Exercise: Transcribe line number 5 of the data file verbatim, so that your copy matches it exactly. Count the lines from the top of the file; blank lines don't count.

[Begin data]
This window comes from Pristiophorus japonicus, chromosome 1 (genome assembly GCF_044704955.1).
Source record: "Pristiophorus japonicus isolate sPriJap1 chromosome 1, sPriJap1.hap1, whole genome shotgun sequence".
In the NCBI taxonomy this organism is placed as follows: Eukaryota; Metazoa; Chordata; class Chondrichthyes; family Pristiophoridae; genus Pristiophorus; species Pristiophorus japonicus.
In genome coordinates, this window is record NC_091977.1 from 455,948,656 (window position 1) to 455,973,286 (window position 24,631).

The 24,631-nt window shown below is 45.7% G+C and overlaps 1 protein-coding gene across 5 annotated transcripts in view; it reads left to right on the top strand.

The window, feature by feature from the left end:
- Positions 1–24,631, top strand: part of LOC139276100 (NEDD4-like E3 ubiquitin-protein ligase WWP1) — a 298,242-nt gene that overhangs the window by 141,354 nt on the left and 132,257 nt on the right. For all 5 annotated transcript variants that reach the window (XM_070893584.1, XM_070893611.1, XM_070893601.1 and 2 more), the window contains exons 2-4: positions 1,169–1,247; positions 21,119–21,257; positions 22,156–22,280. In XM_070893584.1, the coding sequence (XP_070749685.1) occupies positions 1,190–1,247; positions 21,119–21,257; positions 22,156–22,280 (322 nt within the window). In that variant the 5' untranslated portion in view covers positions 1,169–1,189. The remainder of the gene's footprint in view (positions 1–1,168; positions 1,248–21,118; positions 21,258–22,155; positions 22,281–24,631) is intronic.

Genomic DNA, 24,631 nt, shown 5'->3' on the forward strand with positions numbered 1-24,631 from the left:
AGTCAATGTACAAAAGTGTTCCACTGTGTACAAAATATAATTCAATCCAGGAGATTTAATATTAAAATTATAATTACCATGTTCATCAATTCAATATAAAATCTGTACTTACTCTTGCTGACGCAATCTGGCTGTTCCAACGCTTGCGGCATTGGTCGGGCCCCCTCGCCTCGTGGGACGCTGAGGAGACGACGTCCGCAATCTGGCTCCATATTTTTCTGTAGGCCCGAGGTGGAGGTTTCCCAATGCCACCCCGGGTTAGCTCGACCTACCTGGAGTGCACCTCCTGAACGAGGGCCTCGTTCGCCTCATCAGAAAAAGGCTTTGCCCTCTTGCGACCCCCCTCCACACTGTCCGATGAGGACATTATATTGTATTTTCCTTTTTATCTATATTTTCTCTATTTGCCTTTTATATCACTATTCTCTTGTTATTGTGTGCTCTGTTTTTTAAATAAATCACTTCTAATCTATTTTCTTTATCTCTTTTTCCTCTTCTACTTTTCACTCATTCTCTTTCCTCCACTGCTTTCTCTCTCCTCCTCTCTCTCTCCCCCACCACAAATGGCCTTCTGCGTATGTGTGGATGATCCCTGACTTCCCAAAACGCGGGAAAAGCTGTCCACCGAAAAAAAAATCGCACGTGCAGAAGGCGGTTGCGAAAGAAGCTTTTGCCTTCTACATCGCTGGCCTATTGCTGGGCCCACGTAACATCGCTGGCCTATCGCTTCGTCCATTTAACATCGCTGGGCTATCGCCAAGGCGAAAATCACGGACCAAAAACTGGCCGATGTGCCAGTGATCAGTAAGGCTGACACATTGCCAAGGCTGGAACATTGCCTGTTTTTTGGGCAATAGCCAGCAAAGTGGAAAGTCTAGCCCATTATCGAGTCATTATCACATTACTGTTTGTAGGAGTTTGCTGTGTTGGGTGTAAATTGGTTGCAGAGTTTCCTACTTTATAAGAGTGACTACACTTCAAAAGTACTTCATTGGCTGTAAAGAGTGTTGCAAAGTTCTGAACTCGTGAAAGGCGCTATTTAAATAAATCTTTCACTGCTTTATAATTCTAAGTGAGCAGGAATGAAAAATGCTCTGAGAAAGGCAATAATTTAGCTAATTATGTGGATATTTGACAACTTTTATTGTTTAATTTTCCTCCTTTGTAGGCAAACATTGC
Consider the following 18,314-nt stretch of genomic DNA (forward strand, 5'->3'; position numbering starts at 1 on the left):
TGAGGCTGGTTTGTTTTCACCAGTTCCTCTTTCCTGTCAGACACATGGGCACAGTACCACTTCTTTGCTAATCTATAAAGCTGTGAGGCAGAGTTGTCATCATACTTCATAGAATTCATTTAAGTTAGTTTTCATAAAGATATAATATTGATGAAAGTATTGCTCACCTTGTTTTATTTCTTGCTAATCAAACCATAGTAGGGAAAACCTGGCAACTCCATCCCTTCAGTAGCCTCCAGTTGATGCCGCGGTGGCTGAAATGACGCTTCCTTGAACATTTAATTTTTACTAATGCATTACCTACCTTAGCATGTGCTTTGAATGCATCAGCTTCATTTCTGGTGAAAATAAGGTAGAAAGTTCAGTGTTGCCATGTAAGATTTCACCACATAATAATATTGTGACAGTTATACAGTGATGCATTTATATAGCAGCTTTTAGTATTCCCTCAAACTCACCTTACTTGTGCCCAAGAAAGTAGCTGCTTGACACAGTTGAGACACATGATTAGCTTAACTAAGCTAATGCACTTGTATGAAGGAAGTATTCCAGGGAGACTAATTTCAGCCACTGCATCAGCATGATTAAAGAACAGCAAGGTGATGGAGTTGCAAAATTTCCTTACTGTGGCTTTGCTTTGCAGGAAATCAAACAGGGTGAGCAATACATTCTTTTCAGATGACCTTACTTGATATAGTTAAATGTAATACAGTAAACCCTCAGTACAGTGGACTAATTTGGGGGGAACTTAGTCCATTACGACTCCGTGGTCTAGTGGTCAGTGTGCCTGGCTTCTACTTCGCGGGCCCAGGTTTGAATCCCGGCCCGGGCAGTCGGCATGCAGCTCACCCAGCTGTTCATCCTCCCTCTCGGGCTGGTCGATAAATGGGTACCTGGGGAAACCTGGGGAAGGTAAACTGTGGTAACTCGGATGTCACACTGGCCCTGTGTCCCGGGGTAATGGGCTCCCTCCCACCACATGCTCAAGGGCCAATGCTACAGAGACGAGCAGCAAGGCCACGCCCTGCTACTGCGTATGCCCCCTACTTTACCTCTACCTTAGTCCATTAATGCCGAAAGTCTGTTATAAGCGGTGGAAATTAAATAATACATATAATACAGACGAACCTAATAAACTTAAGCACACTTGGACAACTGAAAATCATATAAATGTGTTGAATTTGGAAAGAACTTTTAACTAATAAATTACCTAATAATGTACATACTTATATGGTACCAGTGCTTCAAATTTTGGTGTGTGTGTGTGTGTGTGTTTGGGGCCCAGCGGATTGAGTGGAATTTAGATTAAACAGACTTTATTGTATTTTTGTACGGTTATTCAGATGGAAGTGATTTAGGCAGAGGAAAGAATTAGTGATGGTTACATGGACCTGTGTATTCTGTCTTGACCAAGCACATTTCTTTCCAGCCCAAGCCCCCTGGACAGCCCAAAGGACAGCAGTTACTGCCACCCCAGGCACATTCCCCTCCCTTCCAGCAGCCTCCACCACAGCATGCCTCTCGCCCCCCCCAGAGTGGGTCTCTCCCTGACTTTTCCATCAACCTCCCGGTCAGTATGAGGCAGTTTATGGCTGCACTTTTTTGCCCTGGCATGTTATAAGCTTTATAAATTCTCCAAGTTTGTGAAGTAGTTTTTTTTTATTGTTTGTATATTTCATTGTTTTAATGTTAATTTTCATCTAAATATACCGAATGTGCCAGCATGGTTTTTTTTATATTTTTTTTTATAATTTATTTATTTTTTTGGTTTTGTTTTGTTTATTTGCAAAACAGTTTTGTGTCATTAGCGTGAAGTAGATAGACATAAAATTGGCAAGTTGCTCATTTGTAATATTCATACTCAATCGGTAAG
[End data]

The 24,631-nt window shown below is 45.7% G+C and overlaps 1 protein-coding gene across 5 annotated transcripts in view; it reads left to right on the top strand.